By Kim Deok-hyun
BEIJING, Aug. 9 (Yonhap) -- South and North Korea could eventually narrow their differences and reopen their troubled joint factory zone in the communist country, a Chinese foreign-policy scholar said Friday, sounding a note of optimism about next week's fresh talks to revive it.
The last remaining symbol of inter-Korean reconciliation, the Kaesong Industrial Complex located in the North's border city of the same name has been shuttered since early April amid high tensions triggered by Pyongang's third nuclear test in February.
In an about-face, North Korea proposed this week a new round of talks be held Wednesday to discuss ways to reopen the factory zone, indicating that it would never shut it down again for political reasons, a precondition on which South Korea has been insisting. South Korea has accepted the North's offer of fresh talks.
Shi Yongming, an associate research fellow at the China Institute of International Studies, said neither Seoul nor Pyongyang wants the permanent closure of the Kaesong park.
"Actually, both sides don't like to stop the Kaesong Industrial Complex. So, I think they would find ways to resolve the issue," Shi told Yonhap News Agency in an interview at his office in Beijing.
In July, the two Koreas held six rounds of drawn-out negotiations to resume operations at the Kaesong zone, but little progress was made, as both sides had insisted on their own terms for resumption.
Shi urged the two Koreas to stop putting the blame on each other for the shutdown and instead sign a binding agreement to keep the factory park intact, even in times of political tensions.
"Both sides should not talk who are responsible for the shutdown," Shi said. "Instead, both sides should sign a new agreement that gives very clear terms that the Kaesong program is a business program and a pure commercial industrial park."
"If they sign a clear agreement, it will save the faces of both sides," the scholar said.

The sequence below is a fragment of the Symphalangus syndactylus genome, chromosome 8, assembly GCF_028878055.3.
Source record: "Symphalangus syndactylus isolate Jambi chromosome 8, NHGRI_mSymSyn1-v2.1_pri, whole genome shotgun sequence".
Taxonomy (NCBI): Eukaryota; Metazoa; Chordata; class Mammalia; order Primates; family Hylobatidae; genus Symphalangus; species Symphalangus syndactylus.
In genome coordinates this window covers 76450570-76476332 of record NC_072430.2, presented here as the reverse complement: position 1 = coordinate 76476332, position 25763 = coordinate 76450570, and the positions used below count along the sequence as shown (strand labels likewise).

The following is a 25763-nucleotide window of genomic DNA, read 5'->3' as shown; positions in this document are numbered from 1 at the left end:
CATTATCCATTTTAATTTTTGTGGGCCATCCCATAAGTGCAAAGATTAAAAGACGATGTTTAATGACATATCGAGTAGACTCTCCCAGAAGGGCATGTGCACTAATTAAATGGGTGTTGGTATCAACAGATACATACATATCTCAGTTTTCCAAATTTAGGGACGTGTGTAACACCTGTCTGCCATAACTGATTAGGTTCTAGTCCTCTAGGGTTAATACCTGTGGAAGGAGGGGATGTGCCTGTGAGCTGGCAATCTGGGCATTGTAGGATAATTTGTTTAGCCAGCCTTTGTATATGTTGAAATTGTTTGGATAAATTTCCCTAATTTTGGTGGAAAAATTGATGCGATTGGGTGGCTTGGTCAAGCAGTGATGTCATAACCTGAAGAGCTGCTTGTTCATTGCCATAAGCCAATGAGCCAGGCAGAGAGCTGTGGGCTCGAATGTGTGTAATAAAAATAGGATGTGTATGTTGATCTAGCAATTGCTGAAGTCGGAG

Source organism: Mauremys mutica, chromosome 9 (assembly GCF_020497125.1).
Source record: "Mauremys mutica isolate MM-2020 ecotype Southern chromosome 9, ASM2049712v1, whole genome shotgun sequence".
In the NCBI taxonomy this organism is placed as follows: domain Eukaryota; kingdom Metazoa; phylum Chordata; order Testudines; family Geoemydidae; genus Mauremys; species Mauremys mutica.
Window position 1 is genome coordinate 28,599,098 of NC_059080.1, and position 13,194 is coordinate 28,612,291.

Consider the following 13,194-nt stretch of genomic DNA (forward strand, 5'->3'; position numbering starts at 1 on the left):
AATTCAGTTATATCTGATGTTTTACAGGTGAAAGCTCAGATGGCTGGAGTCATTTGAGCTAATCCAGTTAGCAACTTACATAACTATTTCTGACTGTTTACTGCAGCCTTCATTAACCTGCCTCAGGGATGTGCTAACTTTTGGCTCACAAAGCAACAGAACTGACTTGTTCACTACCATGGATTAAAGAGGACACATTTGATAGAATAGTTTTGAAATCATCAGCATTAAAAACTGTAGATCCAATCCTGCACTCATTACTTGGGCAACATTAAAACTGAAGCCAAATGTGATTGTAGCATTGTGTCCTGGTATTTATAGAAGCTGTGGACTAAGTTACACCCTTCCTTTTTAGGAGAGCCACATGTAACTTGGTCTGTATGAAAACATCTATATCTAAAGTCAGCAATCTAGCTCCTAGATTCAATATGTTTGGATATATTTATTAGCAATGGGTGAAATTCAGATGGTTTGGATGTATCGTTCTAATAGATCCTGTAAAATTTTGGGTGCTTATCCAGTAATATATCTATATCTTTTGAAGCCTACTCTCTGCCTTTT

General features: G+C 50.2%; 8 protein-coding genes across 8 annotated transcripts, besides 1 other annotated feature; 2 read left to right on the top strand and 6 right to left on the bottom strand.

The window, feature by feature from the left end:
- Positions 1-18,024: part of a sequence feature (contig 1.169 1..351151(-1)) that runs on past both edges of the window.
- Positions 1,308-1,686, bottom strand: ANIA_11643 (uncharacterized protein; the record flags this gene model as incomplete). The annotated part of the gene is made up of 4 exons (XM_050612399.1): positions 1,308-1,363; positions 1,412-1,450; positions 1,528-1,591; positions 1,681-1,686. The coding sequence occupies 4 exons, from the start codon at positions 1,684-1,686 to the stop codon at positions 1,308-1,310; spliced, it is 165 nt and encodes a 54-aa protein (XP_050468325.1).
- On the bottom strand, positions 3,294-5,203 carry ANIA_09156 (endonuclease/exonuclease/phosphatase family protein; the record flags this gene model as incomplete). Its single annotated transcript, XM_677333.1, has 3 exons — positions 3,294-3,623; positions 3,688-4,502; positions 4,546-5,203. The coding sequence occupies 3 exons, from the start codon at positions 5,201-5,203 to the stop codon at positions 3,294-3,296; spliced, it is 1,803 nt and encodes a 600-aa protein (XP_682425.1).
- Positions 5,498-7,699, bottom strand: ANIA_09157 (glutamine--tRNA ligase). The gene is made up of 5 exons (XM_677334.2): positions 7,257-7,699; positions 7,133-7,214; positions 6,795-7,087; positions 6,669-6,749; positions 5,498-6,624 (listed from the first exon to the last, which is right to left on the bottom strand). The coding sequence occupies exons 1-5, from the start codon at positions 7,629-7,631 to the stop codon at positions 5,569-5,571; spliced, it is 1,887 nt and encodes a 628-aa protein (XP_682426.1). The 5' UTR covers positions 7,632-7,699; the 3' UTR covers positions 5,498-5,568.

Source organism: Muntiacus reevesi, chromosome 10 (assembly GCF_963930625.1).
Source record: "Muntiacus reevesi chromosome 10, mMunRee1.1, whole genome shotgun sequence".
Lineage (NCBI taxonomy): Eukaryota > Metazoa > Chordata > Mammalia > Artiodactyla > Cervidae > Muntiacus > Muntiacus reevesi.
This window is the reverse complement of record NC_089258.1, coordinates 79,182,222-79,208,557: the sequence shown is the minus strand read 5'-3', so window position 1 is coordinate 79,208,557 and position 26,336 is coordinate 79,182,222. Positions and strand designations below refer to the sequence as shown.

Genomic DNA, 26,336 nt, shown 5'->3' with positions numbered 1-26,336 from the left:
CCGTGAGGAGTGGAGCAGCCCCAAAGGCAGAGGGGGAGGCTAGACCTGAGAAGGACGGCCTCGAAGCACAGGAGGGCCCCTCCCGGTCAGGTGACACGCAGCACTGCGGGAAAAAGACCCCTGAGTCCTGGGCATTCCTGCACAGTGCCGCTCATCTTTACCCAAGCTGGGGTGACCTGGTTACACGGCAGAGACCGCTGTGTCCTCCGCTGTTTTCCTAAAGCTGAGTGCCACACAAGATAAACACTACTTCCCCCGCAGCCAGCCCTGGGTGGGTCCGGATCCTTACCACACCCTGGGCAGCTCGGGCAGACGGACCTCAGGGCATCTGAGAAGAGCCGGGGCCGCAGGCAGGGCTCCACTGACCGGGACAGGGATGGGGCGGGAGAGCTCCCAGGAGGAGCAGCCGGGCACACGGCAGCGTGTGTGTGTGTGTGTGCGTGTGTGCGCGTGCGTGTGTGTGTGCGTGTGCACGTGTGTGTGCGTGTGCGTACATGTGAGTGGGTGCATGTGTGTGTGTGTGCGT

The North's new offer of talks came shortly after South Korea said it would begin insurance payments to South Korean businesses locked out of the Kaesong zone, a move seen as presaging a permanent closure of the complex.
The industrial park came to a halt in early April when North Korea pulled all its 53,000 workers from 123 South Korean plants there amid rising military tensions on the Korean Peninsula. The halt is estimated to have cost the South Korean firms 1.05 trillion won (US$945 million) in lost production and other expenses.
China's patience with North Korea has been wearing increasingly thin, particularly after the North's February nuclear test. North Korea publicly declared that its nuclear weapons program is non-negotiable, but senior Chinese officials have reportedly said they won't accept the North as a nuclear state.
The North's strategy of developing its economy while maintaining its nuclear program "could hurt friendly ties with China," Shi said.
"At the same time, the DPRK (North Korea) also wants to keep good relations with China, because if they are totally isolated, that means a strategic failure," the scholar said.
"If they want to keep good relations with China, they should do something about denuclearization," Shi said.
Asked about a possible visit by North Korean leader Kim Jong-un to China this year, Shi replied, "So far, I haven't got any information about that."
"I myself think that if Kim Jong-un wants to visit China, he must agree with the talk of the issue about denuclearization. I think that's the first thing," the scholar said.
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